When a positive ESD pulse is applied to node 210; the ESD protection circuit will shunt the ESD current from node 210 to node 212 if the ESD pulse exceeds the trigger voltage of the ESD protection circuit. The trigger voltage corresponds to an avalanche breakdown condition in the circuit components of the ESD protection circuit. The ESD protection circuit can turn on due to part of the impact ionization current in the collector of the lower PNP 204 reaching the substrate of the device and leaving through a corresponding substrate contact. This creates a potential/voltage difference in the substrate relative to the cathode of the diode. When the potential difference is large enough, an NPN region (formed between two Ndrift regions of the diode 106 and transistor 204) will turn-on. Once turned on, the combination of the diode 206 and PNP transistor 204 form an SCR, which results in a reduced snapback holding voltage. It is noted that diode 206 raises the trigger voltage by around 1V, e.g., due to a forward diode voltage drop that is present before the NPN region is turned on. According to certain embodiments, the triggering voltage can be extended by adding one or more additional diodes in series between the diode 206 and node 212. For instance, a stack of two PNP transistors with 4 total series diodes can result in a triggering voltage that is above 30 V. The additional diodes can take up less area when compared to adding additional PNP transistors; however, it is recognized that the use of such diodes can result in higher leakage currents.
FIG. 3A depicts a layout view of a series stack of PNP transistors, consistent with embodiments of the present disclosure. The layout view shows a series connection of first and second PNP transistors and a diode. The layout view also shows a location of an optional P+ strip that can be used to facilitate current conduction when the eSCR is in the on state. The layout depicts a number of alternating collector and emitter strips that show how the emitters and cathodes are electrically connected to each other and to other circuit components. Various embodiments can include different numbers of such strips. The emitter and collector stripes of each PNP transistor can be surrounded by a corresponding base ring (not depicted in FIG. 3A). In this manner, the emitter that is connected to the source of ESD events can be located inside of the base ring. The benefits of adding extra P+ strip can include the creation of a smooth SCR path, as a result, lower voltage drop will be achieved while the ESD protection circuit is active. Accordingly, for a low operating voltage (e.g., around 16V), the extra P+ strip can lower the snapback holding voltage, without scarifying total structure size. It is recognized that while the particular use of P+ strip is relevant for the depicted layout topology, different layout topologies will result in different ESD performance characteristics that can be used with other variations and layout solutions.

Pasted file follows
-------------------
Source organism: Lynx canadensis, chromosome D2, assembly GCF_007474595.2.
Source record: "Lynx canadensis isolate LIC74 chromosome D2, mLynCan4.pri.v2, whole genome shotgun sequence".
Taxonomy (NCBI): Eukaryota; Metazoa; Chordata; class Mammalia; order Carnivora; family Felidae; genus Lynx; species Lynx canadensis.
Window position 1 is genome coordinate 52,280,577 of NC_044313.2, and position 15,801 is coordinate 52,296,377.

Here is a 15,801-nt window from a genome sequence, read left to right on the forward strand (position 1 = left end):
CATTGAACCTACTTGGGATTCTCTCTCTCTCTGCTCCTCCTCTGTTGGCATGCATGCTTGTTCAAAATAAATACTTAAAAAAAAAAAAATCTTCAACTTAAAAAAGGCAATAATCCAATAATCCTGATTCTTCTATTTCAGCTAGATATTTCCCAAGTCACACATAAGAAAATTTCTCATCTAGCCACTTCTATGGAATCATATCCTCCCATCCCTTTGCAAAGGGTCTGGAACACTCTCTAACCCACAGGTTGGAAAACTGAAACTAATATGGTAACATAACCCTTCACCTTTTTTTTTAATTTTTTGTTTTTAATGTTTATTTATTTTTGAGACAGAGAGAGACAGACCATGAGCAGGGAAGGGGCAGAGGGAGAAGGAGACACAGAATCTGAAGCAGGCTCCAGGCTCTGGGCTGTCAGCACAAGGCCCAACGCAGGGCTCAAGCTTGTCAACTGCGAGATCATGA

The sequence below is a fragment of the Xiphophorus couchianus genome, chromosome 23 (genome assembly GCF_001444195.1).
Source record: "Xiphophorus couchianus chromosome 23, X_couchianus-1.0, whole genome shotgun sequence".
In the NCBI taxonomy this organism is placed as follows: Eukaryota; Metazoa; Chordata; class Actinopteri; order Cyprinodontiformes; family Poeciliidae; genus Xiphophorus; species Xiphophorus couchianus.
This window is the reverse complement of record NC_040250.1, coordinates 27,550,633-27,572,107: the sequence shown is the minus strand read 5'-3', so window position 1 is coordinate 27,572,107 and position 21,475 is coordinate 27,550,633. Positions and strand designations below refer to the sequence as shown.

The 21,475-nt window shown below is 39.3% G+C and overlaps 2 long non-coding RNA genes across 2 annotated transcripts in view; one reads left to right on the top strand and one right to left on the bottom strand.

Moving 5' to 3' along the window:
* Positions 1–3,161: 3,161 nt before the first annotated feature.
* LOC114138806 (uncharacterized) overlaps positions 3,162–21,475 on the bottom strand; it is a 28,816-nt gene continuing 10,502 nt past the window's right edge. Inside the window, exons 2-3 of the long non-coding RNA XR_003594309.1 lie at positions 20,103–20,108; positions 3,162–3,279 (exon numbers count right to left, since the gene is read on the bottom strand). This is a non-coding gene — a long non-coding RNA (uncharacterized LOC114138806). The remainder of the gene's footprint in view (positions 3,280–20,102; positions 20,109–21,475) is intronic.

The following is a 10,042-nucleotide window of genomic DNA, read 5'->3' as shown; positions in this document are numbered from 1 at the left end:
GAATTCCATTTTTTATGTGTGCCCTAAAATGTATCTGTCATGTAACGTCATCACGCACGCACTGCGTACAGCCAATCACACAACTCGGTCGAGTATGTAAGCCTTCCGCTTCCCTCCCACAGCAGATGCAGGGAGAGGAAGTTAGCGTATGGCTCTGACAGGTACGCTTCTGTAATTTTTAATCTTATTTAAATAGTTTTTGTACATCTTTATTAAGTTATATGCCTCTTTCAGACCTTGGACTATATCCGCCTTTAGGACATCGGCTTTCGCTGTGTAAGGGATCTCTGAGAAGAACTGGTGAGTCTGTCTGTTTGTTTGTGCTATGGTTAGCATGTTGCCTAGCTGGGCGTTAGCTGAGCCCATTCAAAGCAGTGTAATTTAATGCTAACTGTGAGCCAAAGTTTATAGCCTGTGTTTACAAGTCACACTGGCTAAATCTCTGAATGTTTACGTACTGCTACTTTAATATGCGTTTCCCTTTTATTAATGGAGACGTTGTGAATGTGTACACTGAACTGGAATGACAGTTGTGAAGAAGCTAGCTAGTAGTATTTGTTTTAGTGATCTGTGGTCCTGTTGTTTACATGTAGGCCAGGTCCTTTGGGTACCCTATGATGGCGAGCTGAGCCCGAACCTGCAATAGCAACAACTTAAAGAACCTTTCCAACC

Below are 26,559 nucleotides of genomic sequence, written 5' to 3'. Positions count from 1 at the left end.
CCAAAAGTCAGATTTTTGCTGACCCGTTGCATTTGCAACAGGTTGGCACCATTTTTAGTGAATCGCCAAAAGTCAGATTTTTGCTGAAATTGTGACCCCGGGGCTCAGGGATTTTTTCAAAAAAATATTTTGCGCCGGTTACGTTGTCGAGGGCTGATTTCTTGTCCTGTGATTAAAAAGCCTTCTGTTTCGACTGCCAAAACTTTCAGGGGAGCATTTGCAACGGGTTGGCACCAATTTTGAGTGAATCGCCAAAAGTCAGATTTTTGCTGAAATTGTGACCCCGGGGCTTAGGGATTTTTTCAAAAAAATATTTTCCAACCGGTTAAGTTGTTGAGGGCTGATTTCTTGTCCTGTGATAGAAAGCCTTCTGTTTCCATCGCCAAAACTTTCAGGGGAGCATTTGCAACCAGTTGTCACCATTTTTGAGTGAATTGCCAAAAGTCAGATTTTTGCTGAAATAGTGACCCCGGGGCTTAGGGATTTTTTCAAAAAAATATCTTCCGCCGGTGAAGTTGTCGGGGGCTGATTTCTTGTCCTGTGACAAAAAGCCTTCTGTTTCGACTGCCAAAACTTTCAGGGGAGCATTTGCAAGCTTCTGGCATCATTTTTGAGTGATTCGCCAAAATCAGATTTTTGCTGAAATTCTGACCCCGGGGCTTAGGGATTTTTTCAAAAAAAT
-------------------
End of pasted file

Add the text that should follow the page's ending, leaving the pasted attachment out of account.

FIG. 3B depicts an enlarged view of the doping within section 302 from FIG. 3A, consistent with embodiments of the present disclosure. To facilitate current flow for an eSCR path, an extra P+ strip 304 can be inserted between the 2nd PNP and the base ring 306, as shown in FIG. 3(c). In certain embodiments, the extra P+ strip is electrically connected to the emitter of the 2nd PNP through a wiring layer. According to embodiments, the PNP transistors can each be configured with a gap between the emitter and base. This non-abutted emitter/base layout style can be useful for decreasing the snapback holding voltage, relative to an abutted emitter/base layout style. For instance, the gap between the base and emitter can introduce a large N-type well resistance that results in a smaller snapback holding voltage.
According to some embodiments, a P+ region 304 can also surround the base 306 of the PNP transistors. The P+ region 304 can be used as a P-well-blocking layer between the bases of the PNP transistors and the p-well in the substrate. This can be particularly useful for preventing DC breakdown from the base to the substrate. It is recognized that this P+ region blocking layer can be left out of the current path within the eSCR. This can be useful for providing a faster response for the eSCR relative to if the P-well blocking layer is present in the current path.